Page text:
We jumped back into the pool, but soon after, she declared that she really had to go.

Defeated, I dried her off and sent her into the house to poop. When she came back, it took us five minutes to pull the wet bathing suit back up into its proper position. But finally, we found success and jumped back into the pool.

In the end, Rylee was relieved, and I didn’t have to scoop any poop.

Thursday, May 21, 2009

And the Oscar for Best Actress Goes to....

...Rylee Sargent for her performance in the bathtub. **gasps, applause**

Rylee is a tough, little girl. She loves to tackle, to give wet willies, and to throw punches that sting, but she cannot handle a little boo boo. I'm not talking about a deep gash or a slice to the leg; I'm talking about a small scratch, a mark, a mere lifting of a millimeter of skin.

Her recent diva moment involved a tiny red line across her knee that apparently stung when it hit water; however, she had been in the bath for 10 minutes before she realized it was there, and in turn, realized it was stinging.

"Mamaaaa!!! It hurts!!!!"
"Okay, let's get out of the tub."
"But I caaaann't waallk."

She tries to fling her leg over the side of the tub without putting any pressure on it. As she stands there like a flamingo, I get her as dry as possible so that I can carry her into the living room. The entire time she is whimpering and whining about the pain as if her leg may detach at any moment.

I lift her up, strenuously, I might add, because she is so limp due to the "pain" of this life-altering wound.

Heaving, I take her into the living room, turn on the tv, and let her recuperate from her emotional and scarring experience in the tub.

Sweating, I crash on the couch and reflect on the last 5 minutes. I feel inclined to stand and give her an enthusiastic ovation because I know she gave it her all. She delivered her performance and got what she wanted...out of the tub in time to see Dora.

Well done, little girl. Please don't forget to thank the Academy.

Friday, May 8, 2009

Hairy Pits

As Mother's Day approaches, I can't help but think how lucky I am to have such a sweet daughter who fills me with such joy and happiness, while at the same time, contributes to my stress and humility.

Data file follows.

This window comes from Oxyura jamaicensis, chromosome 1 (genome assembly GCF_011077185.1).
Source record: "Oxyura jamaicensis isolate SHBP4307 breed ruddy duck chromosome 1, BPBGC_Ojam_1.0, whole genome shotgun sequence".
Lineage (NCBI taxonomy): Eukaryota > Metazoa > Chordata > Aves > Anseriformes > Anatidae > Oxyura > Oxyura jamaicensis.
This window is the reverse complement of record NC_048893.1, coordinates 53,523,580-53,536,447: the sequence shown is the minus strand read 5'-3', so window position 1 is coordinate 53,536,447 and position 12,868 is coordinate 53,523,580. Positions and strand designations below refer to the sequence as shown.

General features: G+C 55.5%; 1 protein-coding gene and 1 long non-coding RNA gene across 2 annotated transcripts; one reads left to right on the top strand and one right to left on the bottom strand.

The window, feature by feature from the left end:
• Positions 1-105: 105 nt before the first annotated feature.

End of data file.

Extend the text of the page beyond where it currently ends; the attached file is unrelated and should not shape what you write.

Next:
I'll start with the sweet moments....

Rylee loves to give me random kisses, which are always so cute. The other day she runs in and kisses me on the leg, then runs out again.

"Rylee, what was that for?"
"Because I love you."

I thought that was sweet, but then I noticed that a 1-800-FLOWERS commercial was on saying, "Show your mom that you love her." I totally melted, as you can imagine.

On the weekends I let her sleep with me, and she often says, "Snuggle with me, Mama." She gets as close to me as she can without penetrating my skin. I'll start to sweat and cramp up, but I don't move her away...not until she is fast asleep.

She has the best personality and we laugh all the time, but I do know that I will have to work on some ladylike behavior before too long. She loves to toot on me, go to the bathroom in the yard, and lately, wants to stand up to urinate in the toilet. She's only four, I still have time...right?

As sweet as she is, she also often causes me a bit of stress. She knows when I say, "Mama is getting very upset" that she has crossed the line. Her biggest issue now is not answering me when I ask her something.

"Rylee, do you want a snack?"
"RyRy, are you hungry?"
More silence.
"RYLEE, ANSWER ME!!!!!!!!!!!!!!!!!!!!!"
Smiling, "What, Mama? I didn't hear you."

It's that smile, that little twinkle in her eye that says, "I got her" that just stresses me out. How can this cute little angel who likes to snuggle be so evil?

Then, there are the humbling moments, the moments that seem so sweet but turn so quickly. Rylee and I were playing together, having fun, and she says, "Oh, Mama, your lips smell like garbage." Or when I'm leaving for work and tell her how cute she looks and she says, "Well, you look like a boy." Or perhaps, just last night, when I was reaching over her to buckle her into the carseat, and she reaches up my arm sleeve to say,

"Mama, what is this?"
"It's my armpit."
"It's hairy!!!"

And that,people, is my sweet, stressful, and humbling offspring....

Tuesday, May 5, 2009

Butt Crack

I read a devotion yesterday titled, "Being a Mom That Matters". It really hit home for me because I know that I don't always give my all because I am so overwhelmed with all the things that need to get done throughout the day. I took their points to heart:

1. Be a mom that loves God - this is so important because Rylee will see who I depend on for strength, especially during difficult times. She will learn to also depend on God for wisdom, strength, etc by following my example.

2. Be a mom that prays continually - sometime I forget how important it is to cover my child with prayers continually. I pray coverage over her, for God to protect her from any physical, sexual or emotional abuse. These are scary times, and I want to make sure that her innocence is protected.

3. Be a mom who gives time - I've noticed that time is all she needs, whether I'm sitting next to her in a chair or I'm watching her play a computer game.

I've had some difficult nights putting her to bed because she calls me back to the room for a thousand various reasons, so I have tried a different routine that has seemed to work. After she crawls in bed, we read a book and then I pray.

Last night, while I started to pray, she began to gargle her water, thinking she was being funny. I tried to explain to her that praying is serious and that we don't play around when someone is praying. So this was our conversation: